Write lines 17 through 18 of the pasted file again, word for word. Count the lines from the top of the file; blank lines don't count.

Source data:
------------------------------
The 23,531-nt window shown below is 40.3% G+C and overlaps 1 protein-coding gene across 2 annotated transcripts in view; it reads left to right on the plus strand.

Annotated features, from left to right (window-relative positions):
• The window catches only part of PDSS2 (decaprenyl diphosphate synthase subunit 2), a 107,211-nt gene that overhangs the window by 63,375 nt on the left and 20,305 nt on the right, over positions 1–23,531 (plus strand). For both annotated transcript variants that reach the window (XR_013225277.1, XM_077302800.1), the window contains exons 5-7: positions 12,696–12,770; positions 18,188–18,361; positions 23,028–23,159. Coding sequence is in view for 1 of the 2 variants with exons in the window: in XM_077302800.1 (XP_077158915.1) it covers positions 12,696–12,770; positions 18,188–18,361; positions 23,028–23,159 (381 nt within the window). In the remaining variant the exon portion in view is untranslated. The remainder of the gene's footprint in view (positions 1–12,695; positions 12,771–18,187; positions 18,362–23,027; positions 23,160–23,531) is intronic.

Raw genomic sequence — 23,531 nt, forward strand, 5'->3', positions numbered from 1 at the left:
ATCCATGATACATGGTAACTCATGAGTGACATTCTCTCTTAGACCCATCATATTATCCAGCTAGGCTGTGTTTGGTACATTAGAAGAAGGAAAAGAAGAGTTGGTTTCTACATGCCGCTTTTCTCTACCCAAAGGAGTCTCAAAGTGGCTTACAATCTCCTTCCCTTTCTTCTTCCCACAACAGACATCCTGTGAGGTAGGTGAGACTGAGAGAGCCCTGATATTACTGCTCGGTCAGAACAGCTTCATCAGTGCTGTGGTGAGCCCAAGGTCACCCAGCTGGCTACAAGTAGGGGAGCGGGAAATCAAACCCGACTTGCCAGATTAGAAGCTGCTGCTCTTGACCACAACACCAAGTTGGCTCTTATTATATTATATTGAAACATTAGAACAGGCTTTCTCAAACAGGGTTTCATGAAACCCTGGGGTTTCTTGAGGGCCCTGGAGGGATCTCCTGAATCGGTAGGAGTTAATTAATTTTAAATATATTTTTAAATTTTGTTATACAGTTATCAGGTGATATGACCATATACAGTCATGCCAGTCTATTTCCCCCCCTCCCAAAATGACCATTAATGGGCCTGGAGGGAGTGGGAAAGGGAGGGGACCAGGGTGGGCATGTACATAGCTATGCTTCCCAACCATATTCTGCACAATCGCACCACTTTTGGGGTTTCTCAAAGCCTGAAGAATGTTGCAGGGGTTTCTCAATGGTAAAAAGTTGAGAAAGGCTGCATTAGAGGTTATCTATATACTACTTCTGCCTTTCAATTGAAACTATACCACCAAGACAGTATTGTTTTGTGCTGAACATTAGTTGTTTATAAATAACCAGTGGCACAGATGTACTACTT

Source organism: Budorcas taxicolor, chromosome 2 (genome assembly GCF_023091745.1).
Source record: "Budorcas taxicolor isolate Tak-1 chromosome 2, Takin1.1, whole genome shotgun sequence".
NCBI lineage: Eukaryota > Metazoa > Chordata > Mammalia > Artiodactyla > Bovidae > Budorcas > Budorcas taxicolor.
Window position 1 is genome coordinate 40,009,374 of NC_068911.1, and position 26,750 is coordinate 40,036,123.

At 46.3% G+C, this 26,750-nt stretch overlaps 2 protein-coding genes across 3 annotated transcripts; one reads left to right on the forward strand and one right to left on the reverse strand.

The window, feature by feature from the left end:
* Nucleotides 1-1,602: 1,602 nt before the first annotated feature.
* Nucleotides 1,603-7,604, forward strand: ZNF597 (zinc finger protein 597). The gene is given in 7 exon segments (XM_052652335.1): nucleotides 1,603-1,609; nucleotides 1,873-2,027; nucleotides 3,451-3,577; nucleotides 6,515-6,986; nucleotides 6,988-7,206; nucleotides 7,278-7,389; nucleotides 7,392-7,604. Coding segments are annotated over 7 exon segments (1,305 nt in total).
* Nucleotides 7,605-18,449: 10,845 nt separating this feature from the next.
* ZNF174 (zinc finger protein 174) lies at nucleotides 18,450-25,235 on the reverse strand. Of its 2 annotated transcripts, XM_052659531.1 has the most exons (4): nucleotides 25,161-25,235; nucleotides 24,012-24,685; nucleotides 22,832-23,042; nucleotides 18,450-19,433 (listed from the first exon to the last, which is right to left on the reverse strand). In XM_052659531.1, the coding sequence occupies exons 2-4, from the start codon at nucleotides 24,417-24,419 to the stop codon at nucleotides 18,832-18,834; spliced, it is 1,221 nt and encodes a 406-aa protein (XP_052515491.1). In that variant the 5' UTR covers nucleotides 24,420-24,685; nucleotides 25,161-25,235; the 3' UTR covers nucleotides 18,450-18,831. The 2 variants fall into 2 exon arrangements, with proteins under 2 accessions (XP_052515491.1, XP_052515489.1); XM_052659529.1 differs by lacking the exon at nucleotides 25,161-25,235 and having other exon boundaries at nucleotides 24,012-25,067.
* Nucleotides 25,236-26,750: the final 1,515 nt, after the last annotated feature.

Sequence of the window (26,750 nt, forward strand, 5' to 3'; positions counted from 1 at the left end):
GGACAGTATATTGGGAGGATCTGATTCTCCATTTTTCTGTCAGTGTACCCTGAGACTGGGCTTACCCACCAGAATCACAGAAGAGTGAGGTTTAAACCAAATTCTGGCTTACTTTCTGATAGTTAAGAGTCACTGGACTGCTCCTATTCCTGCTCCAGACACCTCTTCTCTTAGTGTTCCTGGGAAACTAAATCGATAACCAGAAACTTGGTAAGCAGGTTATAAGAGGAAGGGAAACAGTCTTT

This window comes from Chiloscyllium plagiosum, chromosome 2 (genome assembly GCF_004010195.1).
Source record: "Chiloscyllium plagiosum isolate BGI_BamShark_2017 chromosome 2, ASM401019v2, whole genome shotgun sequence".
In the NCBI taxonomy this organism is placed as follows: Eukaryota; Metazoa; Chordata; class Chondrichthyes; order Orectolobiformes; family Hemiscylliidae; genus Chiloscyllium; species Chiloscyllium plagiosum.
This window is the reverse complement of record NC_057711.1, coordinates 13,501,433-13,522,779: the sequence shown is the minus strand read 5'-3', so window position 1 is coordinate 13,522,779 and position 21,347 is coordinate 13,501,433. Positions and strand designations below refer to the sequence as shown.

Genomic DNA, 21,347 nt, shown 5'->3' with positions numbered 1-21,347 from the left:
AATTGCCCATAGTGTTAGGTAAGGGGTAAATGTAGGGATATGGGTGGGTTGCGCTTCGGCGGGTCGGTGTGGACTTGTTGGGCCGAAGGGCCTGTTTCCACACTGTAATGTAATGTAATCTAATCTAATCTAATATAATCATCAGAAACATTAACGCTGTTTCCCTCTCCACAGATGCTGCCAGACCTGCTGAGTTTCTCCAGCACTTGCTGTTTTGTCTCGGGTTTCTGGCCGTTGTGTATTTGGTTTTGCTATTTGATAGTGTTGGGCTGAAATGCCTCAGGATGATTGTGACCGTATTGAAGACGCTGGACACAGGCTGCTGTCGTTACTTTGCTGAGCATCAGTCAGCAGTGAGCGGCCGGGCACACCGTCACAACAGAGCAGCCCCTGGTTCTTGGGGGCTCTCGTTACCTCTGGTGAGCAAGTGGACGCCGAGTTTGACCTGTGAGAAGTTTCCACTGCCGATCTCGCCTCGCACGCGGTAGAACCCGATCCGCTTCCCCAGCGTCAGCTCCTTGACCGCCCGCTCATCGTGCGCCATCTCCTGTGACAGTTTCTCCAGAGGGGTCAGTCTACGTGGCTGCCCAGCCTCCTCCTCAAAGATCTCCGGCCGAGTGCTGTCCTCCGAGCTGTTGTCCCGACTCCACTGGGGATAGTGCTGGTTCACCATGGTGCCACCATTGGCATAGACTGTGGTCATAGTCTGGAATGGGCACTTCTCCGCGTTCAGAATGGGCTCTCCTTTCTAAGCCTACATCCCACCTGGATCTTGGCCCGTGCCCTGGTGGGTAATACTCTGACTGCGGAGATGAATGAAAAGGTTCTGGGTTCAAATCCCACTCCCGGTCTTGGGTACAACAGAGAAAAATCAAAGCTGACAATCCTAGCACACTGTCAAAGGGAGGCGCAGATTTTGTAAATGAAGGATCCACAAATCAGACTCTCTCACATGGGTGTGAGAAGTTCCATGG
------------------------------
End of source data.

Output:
Sequence of the window (26,750 nt, forward strand, 5' to 3'; positions counted from 1 at the left end):
GGACAGTATATTGGGAGGATCTGATTCTCCATTTTTCTGTCAGTGTACCCTGAGACTGGGCTTACCCACCAGAATCACAGAAGAGTGAGGTTTAAACCAAATTCTGGCTTACTTTCTGATAGTTAAGAGTCACTGGACTGCTCCTATTCCTGCTCCAGACACCTCTTCTCTTAGTGTTCCTGGGAAACTAAATCGATAACCAGAAACTTGGTAAGCAGGTTATAAGAGGAAGGGAAACAGTCTTT